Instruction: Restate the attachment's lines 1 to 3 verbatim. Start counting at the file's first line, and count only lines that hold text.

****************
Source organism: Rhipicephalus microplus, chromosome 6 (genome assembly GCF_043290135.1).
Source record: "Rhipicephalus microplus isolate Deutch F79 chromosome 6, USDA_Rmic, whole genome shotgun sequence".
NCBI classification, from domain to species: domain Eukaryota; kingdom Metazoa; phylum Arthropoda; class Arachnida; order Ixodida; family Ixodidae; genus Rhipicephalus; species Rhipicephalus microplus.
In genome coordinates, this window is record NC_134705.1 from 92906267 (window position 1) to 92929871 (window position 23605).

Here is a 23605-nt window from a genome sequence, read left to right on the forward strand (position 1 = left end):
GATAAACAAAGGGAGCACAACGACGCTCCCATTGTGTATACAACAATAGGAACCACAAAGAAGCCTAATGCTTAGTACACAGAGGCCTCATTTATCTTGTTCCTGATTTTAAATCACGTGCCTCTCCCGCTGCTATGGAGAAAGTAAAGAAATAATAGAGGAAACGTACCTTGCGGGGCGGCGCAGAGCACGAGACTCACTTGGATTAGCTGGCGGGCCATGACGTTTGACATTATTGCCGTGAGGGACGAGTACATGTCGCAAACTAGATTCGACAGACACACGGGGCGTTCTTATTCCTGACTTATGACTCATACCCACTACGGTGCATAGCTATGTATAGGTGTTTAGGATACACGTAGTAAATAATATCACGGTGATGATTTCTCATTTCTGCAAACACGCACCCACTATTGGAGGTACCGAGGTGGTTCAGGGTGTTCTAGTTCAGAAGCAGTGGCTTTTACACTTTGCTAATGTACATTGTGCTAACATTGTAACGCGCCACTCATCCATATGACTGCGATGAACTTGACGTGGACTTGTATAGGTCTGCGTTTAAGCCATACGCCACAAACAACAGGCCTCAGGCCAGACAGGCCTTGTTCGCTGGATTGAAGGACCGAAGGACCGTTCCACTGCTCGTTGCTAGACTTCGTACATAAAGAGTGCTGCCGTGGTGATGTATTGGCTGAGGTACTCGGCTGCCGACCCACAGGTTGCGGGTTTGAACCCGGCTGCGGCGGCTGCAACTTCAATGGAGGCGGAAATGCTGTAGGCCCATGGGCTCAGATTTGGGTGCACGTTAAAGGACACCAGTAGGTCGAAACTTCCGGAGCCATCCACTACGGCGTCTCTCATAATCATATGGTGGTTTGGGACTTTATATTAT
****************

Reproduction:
Source organism: Rhipicephalus microplus, chromosome 6 (genome assembly GCF_043290135.1).
Source record: "Rhipicephalus microplus isolate Deutch F79 chromosome 6, USDA_Rmic, whole genome shotgun sequence".
NCBI classification, from domain to species: domain Eukaryota; kingdom Metazoa; phylum Arthropoda; class Arachnida; order Ixodida; family Ixodidae; genus Rhipicephalus; species Rhipicephalus microplus.